The natural history of acute Q fever: a prospective Australian cohort

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Background: A detailed description of the natural history of acute Q fever, caused by infection with Coxiella burnetii,

Aim: To significantly increase understanding of the illness.

Design: Subjects with provisional acute Q fever (n = 115) were recruited from primary care in rural Australia, and followed prospectively by interview and blood collection including for serological confirmation. A nested series of subjects with prolonged illness (cases), and those without (controls), were investigated in detail.

Methods: Total phase I and phase II anti-C. burnetii antibodies were detected by complement fixation test; and IgG, IgM and IgA phase I and phase II titres by immunofluorescence. Flow cytometric analysis was conducted to enumerate circulating T cells subsets, B cells, monocytes and natural killer cells.

Results: Serological testing confirmed acute Q fever in 73 subjects (63%). The acute illness featured fever, headache, sweats, fatigue and anorexia; and varied widely in severity, causing an average of 8 days in bed and 15 days out of work or other role in the first month of illness. The illness course varied from 2 days to greater than a year. No cases of chronic, localized Q fever infection, such as endocarditis, were identified. Neither severe nor prolonged illness were associated with persistence of C. burnetii DNA, altered patterns of C. burnetii-specific IgG, IgM or IgA antibody production, or altered leucocyte subsets.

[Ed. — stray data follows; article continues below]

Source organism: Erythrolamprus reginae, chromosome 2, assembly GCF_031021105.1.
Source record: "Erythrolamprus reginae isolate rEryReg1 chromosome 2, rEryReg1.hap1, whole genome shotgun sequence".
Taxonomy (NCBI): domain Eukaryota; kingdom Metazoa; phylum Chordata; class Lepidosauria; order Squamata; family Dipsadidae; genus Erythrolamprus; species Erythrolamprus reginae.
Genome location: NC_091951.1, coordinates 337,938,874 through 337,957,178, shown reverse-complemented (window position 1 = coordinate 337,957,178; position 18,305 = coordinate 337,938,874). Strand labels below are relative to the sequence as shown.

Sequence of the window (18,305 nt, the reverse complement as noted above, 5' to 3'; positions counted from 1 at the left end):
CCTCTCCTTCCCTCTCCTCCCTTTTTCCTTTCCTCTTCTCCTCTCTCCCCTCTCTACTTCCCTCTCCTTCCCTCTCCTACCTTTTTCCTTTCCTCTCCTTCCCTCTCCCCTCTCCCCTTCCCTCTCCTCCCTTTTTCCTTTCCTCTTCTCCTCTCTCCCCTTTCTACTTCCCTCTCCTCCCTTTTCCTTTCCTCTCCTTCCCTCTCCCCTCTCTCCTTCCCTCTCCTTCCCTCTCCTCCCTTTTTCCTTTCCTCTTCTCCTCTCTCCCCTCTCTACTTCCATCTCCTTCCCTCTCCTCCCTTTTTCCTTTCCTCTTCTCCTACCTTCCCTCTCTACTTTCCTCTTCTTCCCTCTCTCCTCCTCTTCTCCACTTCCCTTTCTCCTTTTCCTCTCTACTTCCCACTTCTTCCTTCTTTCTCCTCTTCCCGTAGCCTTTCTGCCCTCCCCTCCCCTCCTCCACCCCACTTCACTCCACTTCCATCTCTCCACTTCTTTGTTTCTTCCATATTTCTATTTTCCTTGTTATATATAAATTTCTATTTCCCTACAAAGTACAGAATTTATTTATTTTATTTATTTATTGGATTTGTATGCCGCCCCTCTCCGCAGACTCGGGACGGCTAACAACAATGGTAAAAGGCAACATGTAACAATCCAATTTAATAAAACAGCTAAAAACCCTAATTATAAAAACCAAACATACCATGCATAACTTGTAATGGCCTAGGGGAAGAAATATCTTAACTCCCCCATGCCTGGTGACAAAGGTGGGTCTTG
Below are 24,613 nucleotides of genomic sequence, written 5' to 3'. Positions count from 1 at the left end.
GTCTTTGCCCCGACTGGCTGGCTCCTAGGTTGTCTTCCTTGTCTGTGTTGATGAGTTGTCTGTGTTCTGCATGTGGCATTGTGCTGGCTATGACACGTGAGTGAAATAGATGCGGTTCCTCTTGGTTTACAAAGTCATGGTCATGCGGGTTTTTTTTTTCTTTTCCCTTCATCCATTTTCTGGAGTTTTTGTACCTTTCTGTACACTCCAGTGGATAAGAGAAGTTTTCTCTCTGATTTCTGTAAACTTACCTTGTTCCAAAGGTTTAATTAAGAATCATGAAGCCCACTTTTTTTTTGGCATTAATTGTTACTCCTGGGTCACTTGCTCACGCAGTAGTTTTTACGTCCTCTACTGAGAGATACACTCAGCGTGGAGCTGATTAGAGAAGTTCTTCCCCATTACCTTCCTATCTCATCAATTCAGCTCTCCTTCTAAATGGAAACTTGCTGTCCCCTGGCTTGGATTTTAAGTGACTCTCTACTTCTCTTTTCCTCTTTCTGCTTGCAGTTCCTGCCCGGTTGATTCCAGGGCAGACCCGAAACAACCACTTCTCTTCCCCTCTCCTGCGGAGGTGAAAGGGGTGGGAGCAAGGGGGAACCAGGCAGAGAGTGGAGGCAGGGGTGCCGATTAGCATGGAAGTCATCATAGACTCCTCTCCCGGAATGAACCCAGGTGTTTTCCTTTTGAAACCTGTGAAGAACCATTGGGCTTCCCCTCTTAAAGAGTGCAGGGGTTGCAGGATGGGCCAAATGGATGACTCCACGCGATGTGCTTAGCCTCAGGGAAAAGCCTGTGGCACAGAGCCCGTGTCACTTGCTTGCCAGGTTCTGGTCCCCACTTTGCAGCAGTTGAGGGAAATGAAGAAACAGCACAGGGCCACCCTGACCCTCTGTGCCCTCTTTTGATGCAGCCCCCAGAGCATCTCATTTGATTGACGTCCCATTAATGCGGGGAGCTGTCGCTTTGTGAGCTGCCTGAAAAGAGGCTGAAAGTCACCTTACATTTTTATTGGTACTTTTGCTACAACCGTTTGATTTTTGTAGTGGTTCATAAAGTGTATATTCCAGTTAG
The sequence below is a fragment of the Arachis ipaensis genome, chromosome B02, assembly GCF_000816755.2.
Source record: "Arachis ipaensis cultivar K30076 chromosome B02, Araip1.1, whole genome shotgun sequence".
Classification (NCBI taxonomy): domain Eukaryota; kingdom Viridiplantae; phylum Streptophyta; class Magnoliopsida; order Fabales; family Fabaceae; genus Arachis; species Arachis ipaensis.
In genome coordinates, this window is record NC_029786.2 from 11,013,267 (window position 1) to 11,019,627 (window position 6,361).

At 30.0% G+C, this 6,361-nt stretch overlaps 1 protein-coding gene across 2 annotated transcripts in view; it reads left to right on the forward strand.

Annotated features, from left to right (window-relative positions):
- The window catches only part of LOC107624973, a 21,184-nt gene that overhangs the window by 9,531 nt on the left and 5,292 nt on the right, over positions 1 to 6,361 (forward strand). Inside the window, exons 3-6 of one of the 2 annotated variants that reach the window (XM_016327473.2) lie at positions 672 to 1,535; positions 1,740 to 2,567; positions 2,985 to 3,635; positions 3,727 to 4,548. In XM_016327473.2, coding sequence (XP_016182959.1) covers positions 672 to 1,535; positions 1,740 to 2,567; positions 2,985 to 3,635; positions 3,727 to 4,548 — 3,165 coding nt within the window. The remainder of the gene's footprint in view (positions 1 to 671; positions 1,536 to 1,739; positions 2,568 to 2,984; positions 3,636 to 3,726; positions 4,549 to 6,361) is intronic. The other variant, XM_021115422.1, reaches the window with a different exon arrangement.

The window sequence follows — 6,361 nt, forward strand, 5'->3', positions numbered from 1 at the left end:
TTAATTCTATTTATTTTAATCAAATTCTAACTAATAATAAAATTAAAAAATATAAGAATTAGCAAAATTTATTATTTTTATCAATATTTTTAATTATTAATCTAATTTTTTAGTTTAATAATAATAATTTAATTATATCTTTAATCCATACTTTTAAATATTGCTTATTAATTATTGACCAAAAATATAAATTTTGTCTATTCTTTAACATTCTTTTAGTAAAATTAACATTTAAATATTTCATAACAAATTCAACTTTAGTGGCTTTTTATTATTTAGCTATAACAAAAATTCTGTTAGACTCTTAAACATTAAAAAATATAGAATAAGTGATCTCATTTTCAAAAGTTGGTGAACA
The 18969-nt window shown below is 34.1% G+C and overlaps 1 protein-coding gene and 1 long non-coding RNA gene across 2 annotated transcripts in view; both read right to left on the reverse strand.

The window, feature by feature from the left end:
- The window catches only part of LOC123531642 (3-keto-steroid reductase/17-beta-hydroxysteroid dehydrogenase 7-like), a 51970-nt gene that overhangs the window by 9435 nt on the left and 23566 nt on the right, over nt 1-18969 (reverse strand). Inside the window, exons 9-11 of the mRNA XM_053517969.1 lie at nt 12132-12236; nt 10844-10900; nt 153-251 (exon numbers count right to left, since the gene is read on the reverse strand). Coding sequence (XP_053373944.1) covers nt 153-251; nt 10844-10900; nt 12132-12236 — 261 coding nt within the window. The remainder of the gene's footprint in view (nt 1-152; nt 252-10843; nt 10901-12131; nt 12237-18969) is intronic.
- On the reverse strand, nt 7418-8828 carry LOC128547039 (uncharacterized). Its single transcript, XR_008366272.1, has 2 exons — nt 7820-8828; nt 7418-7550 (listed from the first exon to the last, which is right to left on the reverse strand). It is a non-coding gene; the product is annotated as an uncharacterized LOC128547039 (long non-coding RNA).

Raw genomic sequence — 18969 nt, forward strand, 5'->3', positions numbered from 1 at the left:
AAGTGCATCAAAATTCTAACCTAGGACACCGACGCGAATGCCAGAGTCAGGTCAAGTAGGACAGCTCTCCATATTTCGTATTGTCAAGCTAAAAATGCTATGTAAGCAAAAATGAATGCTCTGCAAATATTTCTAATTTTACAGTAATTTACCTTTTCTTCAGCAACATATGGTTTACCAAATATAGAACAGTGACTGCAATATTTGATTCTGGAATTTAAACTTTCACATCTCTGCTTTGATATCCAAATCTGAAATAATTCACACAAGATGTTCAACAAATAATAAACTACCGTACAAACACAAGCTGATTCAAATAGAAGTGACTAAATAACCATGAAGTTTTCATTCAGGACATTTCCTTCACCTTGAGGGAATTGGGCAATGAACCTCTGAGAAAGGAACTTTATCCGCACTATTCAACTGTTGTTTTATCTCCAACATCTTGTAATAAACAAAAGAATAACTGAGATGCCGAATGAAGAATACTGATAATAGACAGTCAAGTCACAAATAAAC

Conclusions: The severity of acute Q fever alone predicted prolonged duration. Further studies are warranted to better understand the pathophysiology of prolonged illness after acute Q fever.

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